Current understanding of PrnP Genetics: A tool for Molecular Assisted Selection in Sheep Populations (A review)

  • Viorica Cosier University of Agricultural SCiences and Veterinary Medicine Cluj-Napoca
  • Stelian Daraban University of Agricultural SCiences and Veterinary Medicine Cluj-Napoca
Keywords: TSEs, prion diseases, scrapie, PrnP polymorphism, PrP,


Scrapie is a neurodegenerative prion disease of sheep, goats and mouflons, belonging to the group of transmissible spongiform encephalopathies (TSEs), which affects humans as well. Even though classical scrapie has been known for over 250 years, the 1985 BSE crisis related to the advent of new forms of the Creutzfeldt-Jakob disease (vCJD) in humans imposed the implementation of rapid coercive legal measures of prevention, control and eradication of TSEs. According to the prion hypothesis, the transmissible agent is the pathological isoform (PrPSc) of cellular prion protein (PrPC). Specific polymorphisms of the gene that encodes cell prion protein (PrnP) in sheep have been associated with resistance / natural susceptibility to the development and progression of the disease. Combinations of alleles at three adjacent codons (136 [A/V], 154 [H/R], 171 [H/Q/R]) underpin the classification of 15 possible genotypes in risk classes, applicable in selection schemes where the maximum resistance is conferred by ARR allele, and the minimum by the VRQ allele. Although, after applying these programmes, the genetic structure of sheep populations has changed favourably, genotype association studies showed that no genotype is completely resistant to the infection, including homozygote ARR / ARR. With the discovery of atypical scrapie (Nor98), it became evident that the connection between the genetics of prion protein gene polymorphisms and susceptibility to the disease must be re-evaluated individually for each breed. In scrapie monitoring and control programmes, three diagnostic categories of the disease are observed: classical scrapie, atypical scrapie and BSE scrapie in small ruminant. This review shows the chronology of progress in the fight for the eradication of TSEs in sheep, 30 years after the BSE epidemic outburst, focusing especially on the link between the molecular diagnostic forms and the genetics of the disease.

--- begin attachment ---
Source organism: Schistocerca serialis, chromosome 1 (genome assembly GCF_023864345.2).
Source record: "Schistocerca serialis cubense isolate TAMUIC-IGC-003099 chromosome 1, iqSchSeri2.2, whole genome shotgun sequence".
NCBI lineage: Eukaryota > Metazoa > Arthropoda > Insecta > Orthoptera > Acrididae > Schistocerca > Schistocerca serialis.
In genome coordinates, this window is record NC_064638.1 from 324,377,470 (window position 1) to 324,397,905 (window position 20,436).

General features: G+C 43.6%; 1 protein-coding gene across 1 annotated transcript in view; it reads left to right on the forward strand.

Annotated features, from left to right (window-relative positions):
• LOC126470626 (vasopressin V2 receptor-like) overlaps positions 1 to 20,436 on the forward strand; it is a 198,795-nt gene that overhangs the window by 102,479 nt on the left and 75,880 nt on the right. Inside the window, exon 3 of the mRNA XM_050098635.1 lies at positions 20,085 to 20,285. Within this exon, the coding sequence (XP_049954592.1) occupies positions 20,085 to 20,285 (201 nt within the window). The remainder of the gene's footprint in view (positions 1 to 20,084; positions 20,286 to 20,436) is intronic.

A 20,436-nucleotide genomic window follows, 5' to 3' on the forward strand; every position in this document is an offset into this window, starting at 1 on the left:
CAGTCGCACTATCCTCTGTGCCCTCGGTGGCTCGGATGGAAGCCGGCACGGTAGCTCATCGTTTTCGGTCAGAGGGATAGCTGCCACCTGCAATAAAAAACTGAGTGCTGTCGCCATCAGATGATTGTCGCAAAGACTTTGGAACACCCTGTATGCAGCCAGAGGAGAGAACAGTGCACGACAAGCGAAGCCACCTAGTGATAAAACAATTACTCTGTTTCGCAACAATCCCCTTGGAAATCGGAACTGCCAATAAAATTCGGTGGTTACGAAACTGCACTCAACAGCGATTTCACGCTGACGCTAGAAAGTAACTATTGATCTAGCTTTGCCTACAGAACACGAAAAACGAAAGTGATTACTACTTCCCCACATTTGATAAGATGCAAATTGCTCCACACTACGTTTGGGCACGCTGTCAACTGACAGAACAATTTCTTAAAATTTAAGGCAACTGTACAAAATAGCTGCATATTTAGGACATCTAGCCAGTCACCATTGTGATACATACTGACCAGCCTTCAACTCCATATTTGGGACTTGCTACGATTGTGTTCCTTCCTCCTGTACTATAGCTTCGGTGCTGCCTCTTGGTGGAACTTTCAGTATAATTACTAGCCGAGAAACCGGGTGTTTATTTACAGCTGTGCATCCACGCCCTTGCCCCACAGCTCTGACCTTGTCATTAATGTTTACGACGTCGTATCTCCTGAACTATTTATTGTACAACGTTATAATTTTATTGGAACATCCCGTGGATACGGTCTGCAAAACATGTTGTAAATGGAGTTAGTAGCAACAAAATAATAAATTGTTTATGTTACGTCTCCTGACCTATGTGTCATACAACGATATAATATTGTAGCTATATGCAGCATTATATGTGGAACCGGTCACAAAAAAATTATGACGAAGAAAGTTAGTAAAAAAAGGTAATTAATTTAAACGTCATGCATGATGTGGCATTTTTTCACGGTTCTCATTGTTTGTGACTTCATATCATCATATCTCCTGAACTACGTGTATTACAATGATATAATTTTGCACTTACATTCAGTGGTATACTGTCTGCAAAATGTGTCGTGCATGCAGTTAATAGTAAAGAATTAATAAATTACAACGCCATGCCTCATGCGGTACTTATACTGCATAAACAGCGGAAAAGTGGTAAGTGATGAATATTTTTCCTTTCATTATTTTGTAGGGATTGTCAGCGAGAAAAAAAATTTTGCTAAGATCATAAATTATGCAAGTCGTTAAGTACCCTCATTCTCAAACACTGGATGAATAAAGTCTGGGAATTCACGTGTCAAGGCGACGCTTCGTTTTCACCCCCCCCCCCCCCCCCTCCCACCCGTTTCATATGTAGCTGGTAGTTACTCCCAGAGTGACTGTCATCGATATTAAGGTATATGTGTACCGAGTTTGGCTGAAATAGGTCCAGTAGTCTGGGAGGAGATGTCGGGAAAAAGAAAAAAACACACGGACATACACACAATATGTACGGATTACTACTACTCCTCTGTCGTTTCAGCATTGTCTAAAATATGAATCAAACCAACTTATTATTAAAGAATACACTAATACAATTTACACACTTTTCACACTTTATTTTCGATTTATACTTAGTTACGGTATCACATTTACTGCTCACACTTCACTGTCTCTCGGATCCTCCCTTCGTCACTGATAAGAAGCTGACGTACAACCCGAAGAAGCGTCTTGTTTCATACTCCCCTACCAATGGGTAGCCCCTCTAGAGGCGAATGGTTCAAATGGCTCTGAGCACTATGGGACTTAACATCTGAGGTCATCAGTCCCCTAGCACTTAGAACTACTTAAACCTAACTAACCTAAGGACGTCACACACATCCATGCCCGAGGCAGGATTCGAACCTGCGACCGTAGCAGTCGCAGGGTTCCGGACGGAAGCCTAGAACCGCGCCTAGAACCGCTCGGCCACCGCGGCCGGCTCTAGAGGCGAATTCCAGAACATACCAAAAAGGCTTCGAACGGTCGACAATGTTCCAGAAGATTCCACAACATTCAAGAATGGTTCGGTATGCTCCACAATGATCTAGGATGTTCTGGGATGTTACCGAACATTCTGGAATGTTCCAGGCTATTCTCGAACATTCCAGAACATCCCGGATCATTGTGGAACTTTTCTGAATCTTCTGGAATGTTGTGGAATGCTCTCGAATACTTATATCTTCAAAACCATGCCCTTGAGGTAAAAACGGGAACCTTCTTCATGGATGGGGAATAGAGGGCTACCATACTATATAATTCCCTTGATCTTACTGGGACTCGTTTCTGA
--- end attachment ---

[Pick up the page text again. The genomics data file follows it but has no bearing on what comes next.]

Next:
Author Biography

Viorica Cosier, University of Agricultural SCiences and Veterinary Medicine Cluj-Napoca
Department of Molecular Genetics, Faculty of Animal Science and Biotechnologies